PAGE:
The Most Dangerous Kind of Nurse

Throughout my nursing career, I have been blessed to work with so many brilliant nurses. I can’t remember everyone, but because of human nature, I will always remember the really great nurses and the most intolerable ones. When I think of the worst nurses, I’m not entertaining catty personality conflicts, but more so considering nurses who were downright dangerous. Dangerous nurses put patient care at risk and may not even know they are doing it. Yes, there is always the tired nurse who may be more apt to make mistakes, or the nurse who leaves the unit too much, but the most dangerous type of nurse is the one who is overconfident and doesn’t ask questions.

When I started my first job in a cardiac medical ICU, I had a run-in with a dangerous nurse for the first time. Nurse A was just off orientation and her preceptors expressed concerns throughout her training. Nurse A wanted to work six days per week to pay for CRNA school and on several occasions belittled the job of a bedside nurse. She believed the job to be “easy” and fully understood the in’s and out’s of the cardiac ICU in her first 6 months. And then when her patient’s glucose bottomed out due to her poor insulin drip management, she pushed D50 through his arterial line for glycemic control. For those of you who do not know, NEVER PUSH ANYTHING OTHER THAN NORMAL SALINE THROUGH AN ARTERIAL LINE. Luckily, the patient’s tissue damage was minimal and Nurse A learned quite a lesson. After receiving report from her, she was forced to admit her mistake and seemed humbled by the accident. Her personality changed and she began to question her actions more. I relocated shortly after the incident, but was told it actually changed her for the better.

I have worked with other overly confident nurses who failed to recognize the importance of fine details like labeling drugs during a code, double checking insulin, doing oral care, and turning. These nurses always seem to be too smart for “simple” jobs, but this won’t stop a good manager from moving them to other units or firing them. Underestimating the importance of fine details can equal catastrophic mistakes. Finally, I once worked with a nursing student who had a 4.0 GPA she frequently boasted about until she hooked tube feeds up to a patient’s PICC line. The connector from the tube feeding tubing did not fit into the PICC line well, the student didn’t bother to ask why, forced the connectors together, and hit start.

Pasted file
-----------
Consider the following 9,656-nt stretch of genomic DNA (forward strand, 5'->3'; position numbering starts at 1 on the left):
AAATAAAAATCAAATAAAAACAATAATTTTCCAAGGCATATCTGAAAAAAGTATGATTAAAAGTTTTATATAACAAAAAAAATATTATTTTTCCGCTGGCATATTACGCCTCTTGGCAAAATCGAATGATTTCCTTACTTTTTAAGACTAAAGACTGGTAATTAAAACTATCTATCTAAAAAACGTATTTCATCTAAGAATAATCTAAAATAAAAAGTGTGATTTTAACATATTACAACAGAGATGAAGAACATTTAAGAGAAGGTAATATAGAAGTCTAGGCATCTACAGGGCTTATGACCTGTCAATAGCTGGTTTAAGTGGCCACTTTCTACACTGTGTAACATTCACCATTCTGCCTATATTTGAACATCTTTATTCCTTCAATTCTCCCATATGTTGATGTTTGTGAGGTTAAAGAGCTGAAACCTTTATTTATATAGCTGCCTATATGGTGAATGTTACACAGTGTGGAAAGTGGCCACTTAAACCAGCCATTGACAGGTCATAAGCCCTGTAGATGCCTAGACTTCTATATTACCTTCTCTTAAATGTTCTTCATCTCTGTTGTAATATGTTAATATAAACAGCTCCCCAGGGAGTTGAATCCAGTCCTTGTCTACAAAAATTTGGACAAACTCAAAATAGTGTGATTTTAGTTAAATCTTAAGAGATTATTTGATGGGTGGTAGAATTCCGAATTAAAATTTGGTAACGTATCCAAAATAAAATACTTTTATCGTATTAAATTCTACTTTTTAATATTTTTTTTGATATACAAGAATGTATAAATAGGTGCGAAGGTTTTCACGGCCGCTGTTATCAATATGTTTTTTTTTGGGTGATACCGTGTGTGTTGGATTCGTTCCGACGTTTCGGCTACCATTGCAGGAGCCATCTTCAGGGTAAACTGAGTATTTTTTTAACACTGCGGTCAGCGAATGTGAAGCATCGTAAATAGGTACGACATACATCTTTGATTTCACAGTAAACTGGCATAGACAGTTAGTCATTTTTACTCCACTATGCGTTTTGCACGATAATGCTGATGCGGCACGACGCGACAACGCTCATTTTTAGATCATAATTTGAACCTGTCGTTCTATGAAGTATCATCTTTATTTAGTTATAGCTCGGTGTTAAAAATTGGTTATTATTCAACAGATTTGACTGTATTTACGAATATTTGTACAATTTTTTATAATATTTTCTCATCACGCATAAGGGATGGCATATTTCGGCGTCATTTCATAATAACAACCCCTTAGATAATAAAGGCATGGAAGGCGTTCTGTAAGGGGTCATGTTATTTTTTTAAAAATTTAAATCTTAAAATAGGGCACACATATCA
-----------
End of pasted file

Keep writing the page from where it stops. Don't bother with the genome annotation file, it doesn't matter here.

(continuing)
So why do all of these mistakes happen? Because some nurses don’t ask questions or ask for help. Why is there a failure to question? Because of fear and insecurity. Healthcare is a difficult field to work in and questioning opens one up to vulnerability. Yes, if a nurse questions an order or asks for help, someone may criticize. However, we should welcome vulnerability because another provider likely has the same question and asking for advice will better patient care. If nurses work without questioning, keep to themselves, and fail to communicate, social accountability and the necessity of vulnerability is lost. Then, mistakes are made. Therefore, silence and indifference is just as, if not more dangerous, than a loud, overly confident type.

So how do we fix this? There will always be some that can’t be helped, but in general, we need to work hard to create an open environment that includes encouragement, motivation, and respectful accountability. When a mistake is made, we should nicely confront the student/nurse/provider and have a discussion about it instead of talking behind the person’s back. I have found through my years of nursing, so many issues can be solved by softly holding someone accountable. Arrogance is a quality derived from fear and by creating a culture of direct communication and encouragement we can help diminish this.

It is particularly important to set an example for new nurses or nurses who are new to the unit. As a previous preceptor, if I noticed my trainee appearing to be overly confident, I would have a conversation with her/him. This conversation would include: how I am perceiving the situation, how she/he is perceiving the situation, and encouragement to ask questions and not fear the response for the benefit of patient care and learning. Then, I would give her/him a chance to respond and provide feedback. Every nurse I’ve trained with these issues has made it through orientation after a simple conversation.

So, while the most dangerous nurses don’t ask questions (in my opinion), I think much of this can be changed with a simple conversation. We are all fighting a different battle and there are reasons why people behave the way they behave. By creating an environment that welcomes questions we will not only instill confidence in one another and create a better learning environment, but we will become better nurses and provide better patient care. What have you learned about dangerous nurses and what have you done to tackle the situation?


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